csbuddy.py -i 18.104.22.168
However, this will retrieve the records for all players who have
used that IP address:
csbuddy.py -I 22.214.171.124
-J option will retrieve records for all players with a
given IP prefix:
csbuddy.py -J 1.2.3
-P option searches for all players that match a certain
"pattern," meaning substrings independent of case:
csbuddy.py -P phat
-b option prints less information (for large matches):
csbuddy.py -b -P neo
Log file entries
The distilled csbuddy.log file contains so-called "important"
events. This is appended to over time; this is the primary
feature of CSBuddy. The best way of watching this file is with
The events that CSBuddy tracks are described below. When players
are indicated, they are specified in curly braces with a WONID
followed by a slash and then their current name.
- POSSIBLE CRASH
- A log file ended prematurely and suggests a
- FRIENDLY FIRE
- The specified player shot and injured his own
teammates during a map. The number of incidents (the number of
shots that hit a friendly plus the number of friendly kills) is
shown; the threshhold is set quite low so that claims of
deliberate but not large scale TKing can be easily
corroborated. Incident counts under 20 are nominal; above 50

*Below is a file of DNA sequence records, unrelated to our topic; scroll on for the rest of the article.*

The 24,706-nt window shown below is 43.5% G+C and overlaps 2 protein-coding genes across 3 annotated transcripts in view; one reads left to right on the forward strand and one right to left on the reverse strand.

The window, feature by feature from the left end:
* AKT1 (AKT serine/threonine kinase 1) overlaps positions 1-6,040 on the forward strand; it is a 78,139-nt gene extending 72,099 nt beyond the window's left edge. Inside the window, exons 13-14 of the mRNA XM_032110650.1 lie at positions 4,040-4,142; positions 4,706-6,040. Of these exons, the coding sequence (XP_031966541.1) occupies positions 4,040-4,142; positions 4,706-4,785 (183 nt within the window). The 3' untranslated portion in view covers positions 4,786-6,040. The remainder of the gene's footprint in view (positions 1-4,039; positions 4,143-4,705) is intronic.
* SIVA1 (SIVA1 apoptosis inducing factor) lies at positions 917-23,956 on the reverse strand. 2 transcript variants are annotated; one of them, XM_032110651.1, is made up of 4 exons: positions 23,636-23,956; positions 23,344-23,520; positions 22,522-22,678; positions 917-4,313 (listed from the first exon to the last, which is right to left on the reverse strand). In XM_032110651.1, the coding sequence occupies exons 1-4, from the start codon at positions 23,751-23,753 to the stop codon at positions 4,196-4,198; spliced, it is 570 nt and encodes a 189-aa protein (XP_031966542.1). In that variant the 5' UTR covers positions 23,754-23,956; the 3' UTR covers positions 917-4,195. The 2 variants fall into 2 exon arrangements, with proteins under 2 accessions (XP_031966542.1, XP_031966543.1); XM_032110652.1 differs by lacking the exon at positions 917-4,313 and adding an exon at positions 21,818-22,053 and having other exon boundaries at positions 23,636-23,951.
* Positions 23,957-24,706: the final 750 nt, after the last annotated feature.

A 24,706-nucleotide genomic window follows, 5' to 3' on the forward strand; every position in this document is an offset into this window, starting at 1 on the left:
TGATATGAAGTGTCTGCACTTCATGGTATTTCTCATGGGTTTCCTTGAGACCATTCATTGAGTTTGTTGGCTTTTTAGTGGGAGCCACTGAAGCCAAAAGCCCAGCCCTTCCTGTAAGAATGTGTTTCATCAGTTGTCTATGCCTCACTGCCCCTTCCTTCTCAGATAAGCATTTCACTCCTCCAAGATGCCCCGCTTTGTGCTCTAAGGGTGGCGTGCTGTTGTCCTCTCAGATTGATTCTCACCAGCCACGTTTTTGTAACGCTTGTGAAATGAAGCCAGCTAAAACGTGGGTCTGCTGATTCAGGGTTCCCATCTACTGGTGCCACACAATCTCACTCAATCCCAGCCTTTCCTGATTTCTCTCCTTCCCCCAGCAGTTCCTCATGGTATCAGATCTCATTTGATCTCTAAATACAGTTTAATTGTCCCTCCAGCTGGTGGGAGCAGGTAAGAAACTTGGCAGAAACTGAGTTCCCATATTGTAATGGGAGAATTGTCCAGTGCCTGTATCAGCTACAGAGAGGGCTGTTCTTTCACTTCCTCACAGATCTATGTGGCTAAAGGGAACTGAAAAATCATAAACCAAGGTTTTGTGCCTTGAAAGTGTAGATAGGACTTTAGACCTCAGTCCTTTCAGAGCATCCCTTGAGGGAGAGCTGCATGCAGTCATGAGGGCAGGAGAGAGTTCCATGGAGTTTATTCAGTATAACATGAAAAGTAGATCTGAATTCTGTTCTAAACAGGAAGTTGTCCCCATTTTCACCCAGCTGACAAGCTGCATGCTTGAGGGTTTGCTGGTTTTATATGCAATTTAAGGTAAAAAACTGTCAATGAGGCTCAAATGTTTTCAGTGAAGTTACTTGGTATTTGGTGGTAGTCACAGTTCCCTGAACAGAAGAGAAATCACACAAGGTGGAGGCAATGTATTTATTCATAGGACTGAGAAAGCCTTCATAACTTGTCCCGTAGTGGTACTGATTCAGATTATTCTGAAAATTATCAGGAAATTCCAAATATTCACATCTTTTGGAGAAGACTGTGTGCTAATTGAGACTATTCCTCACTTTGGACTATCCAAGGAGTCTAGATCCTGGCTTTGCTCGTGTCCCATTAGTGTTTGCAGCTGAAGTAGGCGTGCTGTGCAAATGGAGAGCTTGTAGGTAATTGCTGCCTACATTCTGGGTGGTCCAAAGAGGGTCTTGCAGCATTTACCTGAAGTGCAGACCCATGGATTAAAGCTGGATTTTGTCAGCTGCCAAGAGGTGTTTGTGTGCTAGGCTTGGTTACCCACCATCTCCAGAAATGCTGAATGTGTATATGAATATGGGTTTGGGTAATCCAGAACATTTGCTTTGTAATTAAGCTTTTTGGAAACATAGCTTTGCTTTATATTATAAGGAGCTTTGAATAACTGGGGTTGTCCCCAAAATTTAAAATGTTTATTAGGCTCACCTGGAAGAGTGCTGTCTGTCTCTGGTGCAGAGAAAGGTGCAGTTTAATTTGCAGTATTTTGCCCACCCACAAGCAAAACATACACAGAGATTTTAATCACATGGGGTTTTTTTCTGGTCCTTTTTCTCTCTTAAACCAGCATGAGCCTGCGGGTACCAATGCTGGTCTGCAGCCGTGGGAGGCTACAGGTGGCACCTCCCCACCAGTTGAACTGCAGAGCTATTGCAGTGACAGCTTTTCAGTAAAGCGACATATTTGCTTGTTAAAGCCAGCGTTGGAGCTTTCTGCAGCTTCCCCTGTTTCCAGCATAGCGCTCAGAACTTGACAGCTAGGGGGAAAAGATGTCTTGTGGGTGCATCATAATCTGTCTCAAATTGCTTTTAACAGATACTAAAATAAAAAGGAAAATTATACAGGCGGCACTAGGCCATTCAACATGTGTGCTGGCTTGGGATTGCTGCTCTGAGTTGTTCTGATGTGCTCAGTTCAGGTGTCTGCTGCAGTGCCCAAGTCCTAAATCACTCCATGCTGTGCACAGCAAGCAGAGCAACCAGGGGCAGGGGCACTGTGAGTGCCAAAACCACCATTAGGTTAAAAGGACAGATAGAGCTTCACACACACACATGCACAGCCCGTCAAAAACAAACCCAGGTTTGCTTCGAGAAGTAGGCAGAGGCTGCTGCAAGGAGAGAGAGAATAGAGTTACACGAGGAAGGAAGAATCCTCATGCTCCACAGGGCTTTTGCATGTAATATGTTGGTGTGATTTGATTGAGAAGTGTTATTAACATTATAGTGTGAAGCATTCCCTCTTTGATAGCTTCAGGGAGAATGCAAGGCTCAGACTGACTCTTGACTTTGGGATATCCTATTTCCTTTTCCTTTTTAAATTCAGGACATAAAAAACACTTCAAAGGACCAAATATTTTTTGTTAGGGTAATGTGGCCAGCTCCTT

usually indicate a problem with TKing, and above 100 indicates a
situation totally out of control.
- MAP START
- The specified map started.
- A player is flooding, by repeating the same thing
over and over again.
- ADMIN MENTIONED
- The word "admin" was mentioned, often
indicating questions on the part of the players about who the
admins are or what they are doing.
- PROSCRIBED KEYWORD
- A player said a particular keyword that
warrants examination. This includes complaint about cheating,
team killing, flooding, kicking, or banning. Looking for
complaints of team killing followed by high friendly fire
incident counts is a good way to find TKers without too much
- ADMIN MAP CHANGE
- One of the admins changed the map with
- ADMIN PUNISH
- One of the admins punished one of the other
players, by slapping, slaying, kicking, banning, gagging, or
- ADMIN COMMAND
- One of the admins executed an arbitrary
- ADMIN SAY
- An admin made a statement to the players through
the AdminMod facilities, such as say, ssay, csay, or tsay.
- ADMIN ANNOTATION
- Admins used the private admin_chat
facility to communicate with one another.
- HLGUARD FOUND/BANNED
- HLGuard found or took action against